[The Greeks use two words where we use one, for when we say "service to God," they say latria; when we say "service to men," they say dulia. Greek latria is called "service to God" in Latin; thence "idolatry" is the service to idols and dulia service to men.]

The gloss shows that the distiction between ΔOUΛΕΙA and ΛAΤPΕΙA was already a part of the scholastic knowledge of the time.  

Research into the meanings of the concepts ΟΥCΙΑ. and YΠΟCTΑCIC proceeded with less success.14 Μany French scholars thought it best to eliminate Greek concepts from all discussions, since one could not come to terms with them anyway.15  

We know of only one of the famous teachers of the eleventh and twelfth centuries who continued to cultivate Greek studies in the old, Carolingian style. Odo, who was bishop of Cambrai when he died in 1113 and had taught in the cathedral school in Tournai,16 had a new large-format psalterium quadrupartitum with supplements designed and executed. It was considered the memorial to his work in the new abbey of St. Martin in Tournai, founded by Odo.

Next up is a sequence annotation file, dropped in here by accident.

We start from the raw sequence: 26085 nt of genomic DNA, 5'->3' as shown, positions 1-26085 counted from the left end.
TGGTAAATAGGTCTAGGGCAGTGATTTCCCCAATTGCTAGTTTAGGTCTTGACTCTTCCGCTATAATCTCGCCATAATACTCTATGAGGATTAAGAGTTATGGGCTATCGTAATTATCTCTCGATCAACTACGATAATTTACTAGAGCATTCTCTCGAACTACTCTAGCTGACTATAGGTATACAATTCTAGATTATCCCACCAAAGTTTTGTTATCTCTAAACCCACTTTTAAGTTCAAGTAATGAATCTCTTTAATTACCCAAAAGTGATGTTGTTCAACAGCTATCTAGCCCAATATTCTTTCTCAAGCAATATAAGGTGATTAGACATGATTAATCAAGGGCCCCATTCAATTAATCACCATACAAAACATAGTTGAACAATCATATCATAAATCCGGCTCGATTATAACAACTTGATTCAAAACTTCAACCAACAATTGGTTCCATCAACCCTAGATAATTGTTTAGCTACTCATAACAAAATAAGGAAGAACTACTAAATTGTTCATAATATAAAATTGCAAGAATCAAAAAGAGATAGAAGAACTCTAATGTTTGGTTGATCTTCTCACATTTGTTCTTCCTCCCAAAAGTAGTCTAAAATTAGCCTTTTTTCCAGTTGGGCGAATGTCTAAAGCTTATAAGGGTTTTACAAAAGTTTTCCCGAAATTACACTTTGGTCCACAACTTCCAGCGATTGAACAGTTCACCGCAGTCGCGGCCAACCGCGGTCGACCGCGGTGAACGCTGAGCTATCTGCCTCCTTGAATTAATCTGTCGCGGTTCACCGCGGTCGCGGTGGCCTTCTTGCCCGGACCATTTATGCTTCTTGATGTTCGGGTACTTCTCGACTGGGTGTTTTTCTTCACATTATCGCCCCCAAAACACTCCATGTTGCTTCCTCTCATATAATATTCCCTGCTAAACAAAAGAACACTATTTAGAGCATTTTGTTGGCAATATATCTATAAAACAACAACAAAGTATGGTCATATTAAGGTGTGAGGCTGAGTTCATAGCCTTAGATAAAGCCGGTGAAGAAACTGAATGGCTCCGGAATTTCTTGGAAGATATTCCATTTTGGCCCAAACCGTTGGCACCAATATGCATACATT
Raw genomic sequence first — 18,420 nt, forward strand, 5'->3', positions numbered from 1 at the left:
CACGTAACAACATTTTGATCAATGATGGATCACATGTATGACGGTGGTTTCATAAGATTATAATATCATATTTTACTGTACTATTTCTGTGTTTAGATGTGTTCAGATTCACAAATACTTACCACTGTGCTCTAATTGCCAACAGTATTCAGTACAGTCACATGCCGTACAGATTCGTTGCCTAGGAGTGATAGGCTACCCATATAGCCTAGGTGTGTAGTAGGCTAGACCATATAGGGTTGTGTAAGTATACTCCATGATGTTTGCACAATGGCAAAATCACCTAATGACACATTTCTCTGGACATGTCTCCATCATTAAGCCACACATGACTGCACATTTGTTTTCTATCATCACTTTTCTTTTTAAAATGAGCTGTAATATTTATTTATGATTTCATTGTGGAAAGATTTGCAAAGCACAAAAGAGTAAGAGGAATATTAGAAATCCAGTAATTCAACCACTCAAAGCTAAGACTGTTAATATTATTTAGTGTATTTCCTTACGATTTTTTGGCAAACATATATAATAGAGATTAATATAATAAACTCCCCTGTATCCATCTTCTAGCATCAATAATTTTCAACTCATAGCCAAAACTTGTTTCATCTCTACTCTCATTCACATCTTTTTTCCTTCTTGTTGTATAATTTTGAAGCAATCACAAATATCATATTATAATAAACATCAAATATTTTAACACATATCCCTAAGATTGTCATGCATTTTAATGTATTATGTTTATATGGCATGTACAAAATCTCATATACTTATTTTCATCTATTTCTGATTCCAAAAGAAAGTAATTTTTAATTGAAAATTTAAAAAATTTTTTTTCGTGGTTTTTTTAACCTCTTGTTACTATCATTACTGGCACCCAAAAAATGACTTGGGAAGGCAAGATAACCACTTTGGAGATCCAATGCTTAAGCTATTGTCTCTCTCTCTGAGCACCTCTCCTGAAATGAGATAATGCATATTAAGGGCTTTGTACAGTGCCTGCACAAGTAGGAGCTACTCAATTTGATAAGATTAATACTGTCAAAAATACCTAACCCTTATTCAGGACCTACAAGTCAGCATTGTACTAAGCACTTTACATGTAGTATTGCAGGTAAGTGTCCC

Paris, BN nouv. acq. lat. 2195 contains the psalterium quadrupartitum of Salomo ΙΙΙ, a 48-line format, with slight changes in the original arrangement: without the dedicatory poem, "Nongentis pariterque novem" but with the alphabetical table of the tres linguae sacrae (fol. 116v, with ЭЄ and, э– for Μ and N in the Greek alphabet!). Cf. L. Delisle, Mélanges de Paléographie et de Bibliographie (Paris 1880), pp. 150-54. When Abbot Odo became bishop of Cambrai in 1105, it was noted in chancery hand that the codex was his memorial (fol. 119r). A copy of the work is in Valenciennes, Bibliothèque Municipale 14 (old signatures are 7 and B. 1.37), saec. XΙΙ, from St. Amand; c£ J. Mangeart, Catalogue descriptif et raisonné des manuscrits de la bibliothèque de Valenciennes (Paris/Valenciennes 1860), no.7, pp. 13-15; Cagin, Te Deum, pp. 529ff.